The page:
Sidi Adventure Goretex Boots – Initial Impression
I’ve had a little time to ride in Sidi’s Adventure Goretex Boots and have formed an initial impression of their performance. On a sunny Vermont day, we were able to put in a little over 100 miles mostly on pavement with some dirt and gravel and a tiny amount of slimy mud left over from the Vermont mud season. With temperatures in the high 30s to low 40s, we did everything from low speeds to some higher speed twisties, so we had a fairly good day and mix of conditions to get initial impressions.
In keeping with a more pure off road bias, the Sidi Adventures are a fairly tall boot. If you are used to a “normal” road boot, you’ll immediately notice the increased height of the boot. In addition, it’s also significantly heavier than many road boots so when you first pick them up to put them on, you’ll immediately notice the increased weight. Once on though, the weight is less noticeable. Also immediately apparent is the increased stiffness of the boot. It’s not as stiff as a pure off road boot, but it is fairly stiff and it will take a bit of getting used to if you have previously only been a road boot user. If you’ve been in pure off road boots before, the Adventures will feel soft.
I found that the boot was a bit fidgety to get on, particularly the upper buckle. It’s nothing significant, but you will have to do a bit of adjustment to get the buckle to overlap correctly. This will likely go away with use, but it was a bit of a fuss on the first few fittings. Not a significant worry however. On the other side of the coin, adjusting the length of the buckle straps couldn’t be easier and Sidi has done an excellent job here. A mere snap of the strap downward releases it for adjustment and when you have it adjusted properly snap it up back into place and you are done. Wonderful!
Once you get the boot on, one thing you will immediately feel is the security of the boot and that is a good thing. Your foot and leg feel encompassed by the boot; not oppressed by it. It’s stiff but it feels stiff in all the right places. It has a large shin guard plate and guards at the ankles and shifting areas. I felt protected in this boot.
The interior of the boot was roomy enough for my very wide feet which are EEEs. Normally, I take out the footbeds of my boots and insert rubber insoles as well as a 1 1/4 lift due to a previous motorcycle/car interaction. I can say that the interior of the boot was roomy enough to accommodate my lift but not my rubber foot beds which are thicker than the factory originals. So I did have to go back to the factory original footbeds to use my lift. To translate all of this, I’d say that the toebox and overall interior is fairly roomy. If you have very narrow feet, you may want to think about adding a thicker footbed, but for folks with normal to wide feet, you should be all set. As far as sizing goes, I wear a 8 1/2 US shoe and wear a size 43 Sidi Adventure boot.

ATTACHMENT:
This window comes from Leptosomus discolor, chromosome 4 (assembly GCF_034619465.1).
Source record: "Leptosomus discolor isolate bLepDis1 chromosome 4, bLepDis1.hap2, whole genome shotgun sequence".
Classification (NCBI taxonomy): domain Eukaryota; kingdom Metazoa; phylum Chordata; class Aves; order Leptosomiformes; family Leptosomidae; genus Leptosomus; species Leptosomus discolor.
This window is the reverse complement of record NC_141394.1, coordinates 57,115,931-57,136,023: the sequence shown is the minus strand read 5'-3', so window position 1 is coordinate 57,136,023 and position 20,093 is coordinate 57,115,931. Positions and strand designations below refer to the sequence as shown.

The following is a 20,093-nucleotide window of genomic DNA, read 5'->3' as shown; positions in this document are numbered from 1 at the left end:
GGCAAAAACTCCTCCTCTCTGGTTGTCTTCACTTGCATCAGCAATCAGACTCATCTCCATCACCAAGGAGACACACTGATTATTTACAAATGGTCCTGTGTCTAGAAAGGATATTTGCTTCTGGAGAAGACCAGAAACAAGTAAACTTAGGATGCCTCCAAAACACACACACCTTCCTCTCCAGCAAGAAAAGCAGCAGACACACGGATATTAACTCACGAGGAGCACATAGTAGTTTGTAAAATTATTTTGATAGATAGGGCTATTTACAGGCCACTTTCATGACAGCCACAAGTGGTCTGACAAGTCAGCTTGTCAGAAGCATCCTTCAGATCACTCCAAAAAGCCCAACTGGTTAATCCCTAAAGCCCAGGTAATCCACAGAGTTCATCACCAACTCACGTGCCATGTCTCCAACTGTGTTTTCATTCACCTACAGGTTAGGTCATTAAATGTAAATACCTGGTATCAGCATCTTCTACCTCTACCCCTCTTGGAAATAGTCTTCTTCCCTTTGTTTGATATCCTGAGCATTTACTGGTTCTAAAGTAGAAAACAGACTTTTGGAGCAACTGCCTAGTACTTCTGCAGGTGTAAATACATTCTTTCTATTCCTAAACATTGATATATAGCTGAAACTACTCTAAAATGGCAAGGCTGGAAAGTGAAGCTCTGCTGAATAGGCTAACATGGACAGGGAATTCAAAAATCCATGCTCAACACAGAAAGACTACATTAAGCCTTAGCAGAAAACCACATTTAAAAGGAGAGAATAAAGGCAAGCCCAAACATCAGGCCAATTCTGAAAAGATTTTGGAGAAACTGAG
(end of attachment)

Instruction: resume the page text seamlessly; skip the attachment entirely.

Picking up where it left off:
Initially, the boot had a couple of hotspots in them for my foot and leg. There was a slight squeezing at the side of my foot, but that eased up as the day went on so I don’t anticipate any problems. The other noticeable issue was a hotspot on my right shin. It seemed to be right under the beginning of where the shin guard started only on my right leg. Once again, this let up as the day grew longer so I attribute this to a break in issue as well.
As was stated earlier, it was fairly chilly out with temperatures in the high 30s and low 40s. I was wearing one pair of smart wool socks and my feet were always warm and toasty. They seemed to retain the heat in my boot but never got wet/clammy and therefore did not get cold. Again, thanks to the wonders of Goretex, these boots can breathe and breathe they do. We did not encounter any rain or hit any water crossings during this ride, so I can’t comment on its waterproof capabilities at this time but I will update you later in our long term review.
The boots have a lugged sole and offer excellent traction on pavement, gravel or mud which we experienced on this ride. Since I’ve only worn them one day, I can’t comment on the longevity of the sole, but it does appear to be the same sole as on my previous Sidi Canyon Goretex boots that are 3 full seasons old and the soles look like they have a couple more seasons in them at least.
So can I say that the Sidi Adventure Goretex are worth their lofty price at this point? It’s hard to tell since this report is only on one day’s ride in the cold. So once I get some more miles and rides on them in warmer (i.e. hot) weather, I’ll update you all with a long term update and let you know whether I think the boots are worth their high price. But for the time being, it’s looking like a good investment!
Ride2Adventure – Shrink The Planet One Ride At A Time